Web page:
The chief executive of Aberdeenshire Council has asked both the UK and Scottish governments for help to address the “unparalleled financial pressures” faced by the authority in the face of the pandemic and other challenges.
At last month’s full meeting of the council, Jim Savege was instructed to write to the Chancellor of the Exchequer, Rishi Sunak, and the Scottish Government’s finance secretary, Kate Forbes, to request additional funding.
The council believes that is vital if it is to balance its books and continue delivering vital services to Aberdeenshire residents.
Early indications from the two governments, however, suggest that hope will be dashed, with each stressing the support they have already provided.
Due to the impact of the virus, Aberdeenshire Council is expecting to be over budget by almost £30 million by the end of the 2020/21 financial year.
In his letter to Mr Sunak, Mr Savege explains that Aberdeenshire also “finds itself with additional challenges” on top of the pandemic.
They include issues with digital infrastructure and more than 50,000 homes without fibre broadband, as well as the oil and gas downturn of recent years.
Mr Savege wrote: “Aberdeenshire Council recognises the significant support it has received from both the UK Government and the Scottish Government and fully accepts its responsibility to reduce costs, collect income and support the Aberdeenshire economy.
“However, in light of the continued lack of certainty over the current position and lack of clarity surrounding the recent budget announcement I have been instructed to write to you to seek further financial support in order to sustainably address the unparalleled financial pressures being faced by the council.”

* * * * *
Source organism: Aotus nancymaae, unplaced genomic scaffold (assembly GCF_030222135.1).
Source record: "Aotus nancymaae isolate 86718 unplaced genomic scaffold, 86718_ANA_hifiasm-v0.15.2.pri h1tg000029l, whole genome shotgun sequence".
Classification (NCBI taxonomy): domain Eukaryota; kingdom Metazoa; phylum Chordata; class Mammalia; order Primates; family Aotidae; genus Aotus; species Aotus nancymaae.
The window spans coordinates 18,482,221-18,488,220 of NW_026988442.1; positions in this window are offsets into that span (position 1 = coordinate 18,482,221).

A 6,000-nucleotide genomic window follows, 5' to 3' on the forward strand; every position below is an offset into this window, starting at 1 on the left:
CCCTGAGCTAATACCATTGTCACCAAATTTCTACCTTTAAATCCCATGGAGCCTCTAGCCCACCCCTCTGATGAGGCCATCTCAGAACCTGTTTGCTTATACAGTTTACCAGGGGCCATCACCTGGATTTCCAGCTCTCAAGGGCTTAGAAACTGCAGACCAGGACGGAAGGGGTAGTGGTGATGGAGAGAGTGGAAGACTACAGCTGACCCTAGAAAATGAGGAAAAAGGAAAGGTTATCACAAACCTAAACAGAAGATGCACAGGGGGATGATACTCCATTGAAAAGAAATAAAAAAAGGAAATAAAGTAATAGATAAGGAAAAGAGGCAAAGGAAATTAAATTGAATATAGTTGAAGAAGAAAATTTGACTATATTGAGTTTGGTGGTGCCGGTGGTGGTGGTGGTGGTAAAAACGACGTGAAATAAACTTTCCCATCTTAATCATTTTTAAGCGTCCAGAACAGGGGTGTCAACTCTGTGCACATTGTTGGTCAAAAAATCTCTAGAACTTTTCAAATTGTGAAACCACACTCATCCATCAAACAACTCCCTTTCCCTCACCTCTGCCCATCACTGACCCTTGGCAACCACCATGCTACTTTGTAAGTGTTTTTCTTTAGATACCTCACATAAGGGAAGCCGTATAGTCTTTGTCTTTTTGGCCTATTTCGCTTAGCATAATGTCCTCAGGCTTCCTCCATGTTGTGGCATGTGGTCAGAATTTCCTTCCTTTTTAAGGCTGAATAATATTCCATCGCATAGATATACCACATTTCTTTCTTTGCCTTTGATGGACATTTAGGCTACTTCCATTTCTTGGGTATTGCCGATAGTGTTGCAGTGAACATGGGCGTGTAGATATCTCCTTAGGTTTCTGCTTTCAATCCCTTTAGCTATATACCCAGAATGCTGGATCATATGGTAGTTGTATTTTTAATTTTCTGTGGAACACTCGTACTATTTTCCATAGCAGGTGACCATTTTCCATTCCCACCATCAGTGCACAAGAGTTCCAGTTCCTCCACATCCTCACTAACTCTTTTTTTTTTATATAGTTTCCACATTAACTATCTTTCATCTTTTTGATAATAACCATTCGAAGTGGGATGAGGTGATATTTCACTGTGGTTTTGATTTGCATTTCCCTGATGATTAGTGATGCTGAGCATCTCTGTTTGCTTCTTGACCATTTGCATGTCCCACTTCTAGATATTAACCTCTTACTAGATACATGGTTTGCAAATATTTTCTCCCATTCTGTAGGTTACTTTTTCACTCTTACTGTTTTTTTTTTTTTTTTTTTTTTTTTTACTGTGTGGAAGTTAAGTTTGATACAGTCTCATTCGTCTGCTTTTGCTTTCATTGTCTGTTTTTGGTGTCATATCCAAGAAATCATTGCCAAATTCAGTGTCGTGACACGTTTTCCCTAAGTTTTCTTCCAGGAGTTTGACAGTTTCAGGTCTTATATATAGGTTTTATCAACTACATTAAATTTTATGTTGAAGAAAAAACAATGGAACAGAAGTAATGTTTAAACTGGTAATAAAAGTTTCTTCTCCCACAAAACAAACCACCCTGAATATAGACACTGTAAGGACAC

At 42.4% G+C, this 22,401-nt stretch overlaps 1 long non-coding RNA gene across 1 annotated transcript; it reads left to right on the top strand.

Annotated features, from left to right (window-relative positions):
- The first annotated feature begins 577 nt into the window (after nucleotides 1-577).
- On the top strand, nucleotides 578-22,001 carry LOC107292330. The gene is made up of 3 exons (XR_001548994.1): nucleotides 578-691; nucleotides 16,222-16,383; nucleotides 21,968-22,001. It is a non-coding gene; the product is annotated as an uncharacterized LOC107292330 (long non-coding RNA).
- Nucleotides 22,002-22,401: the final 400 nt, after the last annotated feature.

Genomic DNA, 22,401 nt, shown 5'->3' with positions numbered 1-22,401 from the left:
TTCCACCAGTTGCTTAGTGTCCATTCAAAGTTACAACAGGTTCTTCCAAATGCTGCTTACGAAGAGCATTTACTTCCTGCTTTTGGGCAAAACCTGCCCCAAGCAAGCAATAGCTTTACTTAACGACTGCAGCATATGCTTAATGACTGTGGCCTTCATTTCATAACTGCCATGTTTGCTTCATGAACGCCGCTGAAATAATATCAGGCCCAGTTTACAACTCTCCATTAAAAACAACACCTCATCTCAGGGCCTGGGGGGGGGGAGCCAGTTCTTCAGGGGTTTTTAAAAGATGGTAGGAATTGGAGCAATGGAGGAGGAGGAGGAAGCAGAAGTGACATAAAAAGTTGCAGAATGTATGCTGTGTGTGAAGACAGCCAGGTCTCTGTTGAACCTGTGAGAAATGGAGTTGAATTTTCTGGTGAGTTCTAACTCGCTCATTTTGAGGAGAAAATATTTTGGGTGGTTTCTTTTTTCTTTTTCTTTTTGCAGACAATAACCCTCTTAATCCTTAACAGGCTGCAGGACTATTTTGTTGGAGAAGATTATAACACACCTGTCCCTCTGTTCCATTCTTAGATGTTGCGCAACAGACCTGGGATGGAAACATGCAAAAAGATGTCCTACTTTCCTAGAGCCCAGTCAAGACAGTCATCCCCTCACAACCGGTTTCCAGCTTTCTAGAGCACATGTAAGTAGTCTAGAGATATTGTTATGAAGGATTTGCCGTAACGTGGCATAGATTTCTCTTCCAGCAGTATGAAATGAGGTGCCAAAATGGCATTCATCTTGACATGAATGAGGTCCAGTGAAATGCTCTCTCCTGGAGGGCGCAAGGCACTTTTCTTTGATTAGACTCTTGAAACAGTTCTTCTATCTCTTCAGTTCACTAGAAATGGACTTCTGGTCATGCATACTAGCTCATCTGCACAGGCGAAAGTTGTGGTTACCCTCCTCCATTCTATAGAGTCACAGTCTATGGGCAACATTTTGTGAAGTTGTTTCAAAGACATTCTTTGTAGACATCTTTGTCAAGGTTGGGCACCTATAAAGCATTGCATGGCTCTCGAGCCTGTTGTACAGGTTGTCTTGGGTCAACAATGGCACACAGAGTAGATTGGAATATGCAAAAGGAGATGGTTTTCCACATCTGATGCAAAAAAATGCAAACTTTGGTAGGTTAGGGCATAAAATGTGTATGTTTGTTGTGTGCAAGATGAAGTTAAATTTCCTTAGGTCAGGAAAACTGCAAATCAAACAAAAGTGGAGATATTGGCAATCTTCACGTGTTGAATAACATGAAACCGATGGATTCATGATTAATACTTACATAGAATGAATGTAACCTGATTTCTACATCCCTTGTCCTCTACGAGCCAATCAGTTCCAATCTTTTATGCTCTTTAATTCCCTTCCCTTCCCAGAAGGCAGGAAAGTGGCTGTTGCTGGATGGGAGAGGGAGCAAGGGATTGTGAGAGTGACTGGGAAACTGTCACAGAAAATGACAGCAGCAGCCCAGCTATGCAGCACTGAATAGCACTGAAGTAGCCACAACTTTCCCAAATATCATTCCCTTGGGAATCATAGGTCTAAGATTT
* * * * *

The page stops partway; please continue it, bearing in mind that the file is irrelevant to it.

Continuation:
Councillor Martin Ford, who put forward the amendment asking for Mr Savege to appeal for government support, said: “The Council will have to find savings, but the last few months have again underlined how crucial council services are to society and individuals.
“So the council needs more financial help to prevent cuts to services people now need more than ever.”
A Scottish Government spokesman said it shared “the concerns of Aberdeenshire Council over the impact on public finances of the delay to the UK budget” and would seek “urgent clarity” from the UK Government on their plans.
But he said it was doing its part to provide the authority, and others, with a “fair share” of additional funding.
“Working in partnership with Cosla, the Scottish Government has delivered on our commitment to support councils across Scotland with a package of support for local services worth up to £750 million, giving them the powers they need to make informed decisions about spending at a local level,” he said.
“Taken together with the additional £382.2 million of funding that has already been committed, this brings the value of the overall Covid-19 support package for councils to more than £1 billion.”
“Aberdeenshire Council has and will continue to receive its fair share of additional funding.”
A spokesman for the UK Treasury stressed the support it has already offered to enable the Scottish Government to help council.
“In July, the UK Government made an unprecedented upfront funding guarantee to the devolved administrations, which included guaranteeing that the Scottish Government will receive at least £6.5 billion in additional funding this year on top of their spring budget 2020 funding,” he said.
“In addition to this support, the Scottish Parliament has extensive borrowing and tax powers to introduce and fund new policies.
“We have also been working closely with the Scottish Government in recent weeks to enable them to provide the package of financial flexibilities for local authorities that they have announced.”